Lots of info here, but do remember - all these inherited diseases occur in domestic cats, and in many other species.  I know a woman who died from PKD though she made it to her late 70s or 80s.

 

http://www.fabcats.org/breeders/infosheets/pkd/pkd.html

http://www.fabcats.org/breeders/infosheets/pkd/pkd_riskinbreeds.html

http://www.fabcats.org/breeders/infosheets/pkd/pkd_negative_register.html

http://www.gccfcats.org/pdf/BreedingPolicy.pdf

http://www.fabcats.org/breeders/index.php

Yes,which is why I went through a breeder who genetically screens every cat.  Mine are negative on all the bad things Persians are prone to.  However, it should be noted that just because they are negative, doesn't mean you shouldn't keep an eye on them.  Persians are also prone to crystals in their bladder and that can be painful and lead to CRF.  Especially around the 5 yr mark, you need to have them screened at least once a year to make sure their bladders and urine are OK.  My Persians have always been very healthy, knock on wood!  But there are a lot of things Persians have to be checked for and owners need to stay on top of and not just have the attitude "Well, the breeders said they were negative for this so I don't need to worry about it."  That is not the case.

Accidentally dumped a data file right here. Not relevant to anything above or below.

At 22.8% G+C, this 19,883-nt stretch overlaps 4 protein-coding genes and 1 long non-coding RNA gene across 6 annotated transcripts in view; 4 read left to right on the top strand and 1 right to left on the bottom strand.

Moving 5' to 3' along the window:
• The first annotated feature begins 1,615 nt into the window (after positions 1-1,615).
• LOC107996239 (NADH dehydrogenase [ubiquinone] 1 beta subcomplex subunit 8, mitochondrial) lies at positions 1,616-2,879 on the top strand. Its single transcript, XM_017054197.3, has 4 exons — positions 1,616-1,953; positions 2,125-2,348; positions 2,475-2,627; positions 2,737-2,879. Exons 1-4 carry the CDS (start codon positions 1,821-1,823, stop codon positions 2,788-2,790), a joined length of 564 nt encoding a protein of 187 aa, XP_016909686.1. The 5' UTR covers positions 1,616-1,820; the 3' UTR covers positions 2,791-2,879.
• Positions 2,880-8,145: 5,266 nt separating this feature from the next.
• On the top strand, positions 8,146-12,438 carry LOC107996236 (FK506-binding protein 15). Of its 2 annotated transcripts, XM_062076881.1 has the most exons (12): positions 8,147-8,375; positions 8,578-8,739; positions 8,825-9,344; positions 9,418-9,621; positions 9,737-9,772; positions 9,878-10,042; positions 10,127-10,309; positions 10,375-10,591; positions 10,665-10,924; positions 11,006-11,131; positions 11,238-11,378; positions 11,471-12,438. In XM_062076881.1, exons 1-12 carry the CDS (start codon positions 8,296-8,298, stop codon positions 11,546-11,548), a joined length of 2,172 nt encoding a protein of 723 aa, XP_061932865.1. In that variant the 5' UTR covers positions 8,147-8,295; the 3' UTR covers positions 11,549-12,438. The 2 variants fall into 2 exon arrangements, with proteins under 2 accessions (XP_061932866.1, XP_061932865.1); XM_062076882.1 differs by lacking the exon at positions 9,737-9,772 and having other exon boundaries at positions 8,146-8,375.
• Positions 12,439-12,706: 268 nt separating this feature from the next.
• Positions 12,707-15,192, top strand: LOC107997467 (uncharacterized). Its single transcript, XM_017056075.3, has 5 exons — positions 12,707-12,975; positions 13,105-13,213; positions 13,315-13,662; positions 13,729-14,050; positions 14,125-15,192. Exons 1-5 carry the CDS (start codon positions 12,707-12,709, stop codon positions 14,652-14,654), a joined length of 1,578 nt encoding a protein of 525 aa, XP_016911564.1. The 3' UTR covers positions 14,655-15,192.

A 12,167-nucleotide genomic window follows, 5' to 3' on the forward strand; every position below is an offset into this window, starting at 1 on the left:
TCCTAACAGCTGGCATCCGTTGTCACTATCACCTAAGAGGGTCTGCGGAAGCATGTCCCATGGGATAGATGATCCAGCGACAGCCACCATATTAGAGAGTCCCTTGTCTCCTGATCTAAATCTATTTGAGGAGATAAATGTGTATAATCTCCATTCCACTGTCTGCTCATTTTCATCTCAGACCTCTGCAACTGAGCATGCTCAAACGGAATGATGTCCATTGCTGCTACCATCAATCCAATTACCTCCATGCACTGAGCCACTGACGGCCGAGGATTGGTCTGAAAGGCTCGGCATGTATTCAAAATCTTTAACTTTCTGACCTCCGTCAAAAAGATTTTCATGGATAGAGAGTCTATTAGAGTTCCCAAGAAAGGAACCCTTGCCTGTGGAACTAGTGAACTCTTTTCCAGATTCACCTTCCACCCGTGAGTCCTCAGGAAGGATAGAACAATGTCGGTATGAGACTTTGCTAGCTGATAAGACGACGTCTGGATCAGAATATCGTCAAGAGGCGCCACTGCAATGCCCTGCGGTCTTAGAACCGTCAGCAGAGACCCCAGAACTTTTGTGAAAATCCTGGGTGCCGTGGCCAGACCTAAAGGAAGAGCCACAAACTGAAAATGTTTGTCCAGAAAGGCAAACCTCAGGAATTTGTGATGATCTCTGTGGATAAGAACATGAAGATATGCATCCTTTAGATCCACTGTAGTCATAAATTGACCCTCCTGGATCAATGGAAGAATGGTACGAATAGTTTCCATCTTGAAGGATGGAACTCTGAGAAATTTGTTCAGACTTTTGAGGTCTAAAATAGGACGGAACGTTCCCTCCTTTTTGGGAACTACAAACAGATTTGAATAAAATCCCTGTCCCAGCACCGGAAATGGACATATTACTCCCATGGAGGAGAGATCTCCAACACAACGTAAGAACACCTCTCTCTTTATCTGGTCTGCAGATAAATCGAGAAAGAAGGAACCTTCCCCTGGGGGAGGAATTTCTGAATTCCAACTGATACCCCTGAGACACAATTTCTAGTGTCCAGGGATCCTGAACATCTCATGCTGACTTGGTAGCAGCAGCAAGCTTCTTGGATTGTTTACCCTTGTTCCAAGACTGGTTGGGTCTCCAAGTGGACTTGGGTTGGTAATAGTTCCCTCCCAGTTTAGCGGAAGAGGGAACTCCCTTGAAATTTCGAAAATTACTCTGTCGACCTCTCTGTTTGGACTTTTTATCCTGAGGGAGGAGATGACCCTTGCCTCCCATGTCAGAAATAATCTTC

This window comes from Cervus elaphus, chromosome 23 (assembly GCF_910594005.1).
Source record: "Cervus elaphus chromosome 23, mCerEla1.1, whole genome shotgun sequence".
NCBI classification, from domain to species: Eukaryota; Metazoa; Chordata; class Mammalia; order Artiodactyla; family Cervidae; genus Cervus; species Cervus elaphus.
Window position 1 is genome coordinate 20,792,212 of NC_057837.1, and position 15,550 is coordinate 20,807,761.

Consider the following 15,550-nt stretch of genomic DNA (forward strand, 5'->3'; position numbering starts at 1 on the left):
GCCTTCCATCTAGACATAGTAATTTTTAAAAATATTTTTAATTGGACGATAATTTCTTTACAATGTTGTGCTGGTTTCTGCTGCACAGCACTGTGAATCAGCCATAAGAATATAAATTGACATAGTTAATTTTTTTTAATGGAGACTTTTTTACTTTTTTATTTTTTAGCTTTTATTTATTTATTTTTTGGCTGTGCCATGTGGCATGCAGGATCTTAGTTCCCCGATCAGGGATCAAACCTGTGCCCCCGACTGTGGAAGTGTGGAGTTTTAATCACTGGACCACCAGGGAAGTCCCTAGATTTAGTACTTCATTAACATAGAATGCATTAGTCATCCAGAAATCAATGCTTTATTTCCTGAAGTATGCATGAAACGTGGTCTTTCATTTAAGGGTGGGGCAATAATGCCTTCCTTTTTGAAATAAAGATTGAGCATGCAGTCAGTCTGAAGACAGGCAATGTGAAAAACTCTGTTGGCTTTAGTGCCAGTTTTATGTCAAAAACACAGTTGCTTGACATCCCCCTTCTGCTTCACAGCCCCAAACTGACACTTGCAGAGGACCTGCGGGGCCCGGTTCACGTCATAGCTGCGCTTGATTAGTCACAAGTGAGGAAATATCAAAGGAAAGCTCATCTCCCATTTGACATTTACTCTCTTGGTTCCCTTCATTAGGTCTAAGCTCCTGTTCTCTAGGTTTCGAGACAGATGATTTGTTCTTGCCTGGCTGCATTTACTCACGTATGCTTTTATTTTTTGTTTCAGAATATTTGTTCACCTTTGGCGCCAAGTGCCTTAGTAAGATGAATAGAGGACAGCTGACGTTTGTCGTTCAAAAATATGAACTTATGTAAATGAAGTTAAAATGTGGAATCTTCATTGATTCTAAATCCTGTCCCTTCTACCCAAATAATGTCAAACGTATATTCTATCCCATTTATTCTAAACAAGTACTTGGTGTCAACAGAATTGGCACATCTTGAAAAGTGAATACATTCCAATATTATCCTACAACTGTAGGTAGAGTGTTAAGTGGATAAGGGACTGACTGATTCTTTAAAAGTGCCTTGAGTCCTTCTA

post #18 of 27
Thread Starter 

What about teeth issues for Persians?   Do they tend to have more dental problems?

post #19 of 27

I haven't heard of them having dental problems, but I've heard Siamese and Orientals having them because of a too narrow muzzle. I think Persians might be more prone to underbite, but if it's not severe I don't see it affecting to much anything (my Foldie has slight underbite but it hasn't affected him in anyway. It's pretty much just cosmetic fault (a disqualifying one in FIFé shows). Some BSH lines are more prone to tartar than others, but that might be the case in other breeds or moggies too (as it's not related to their facial structure).

post #20 of 27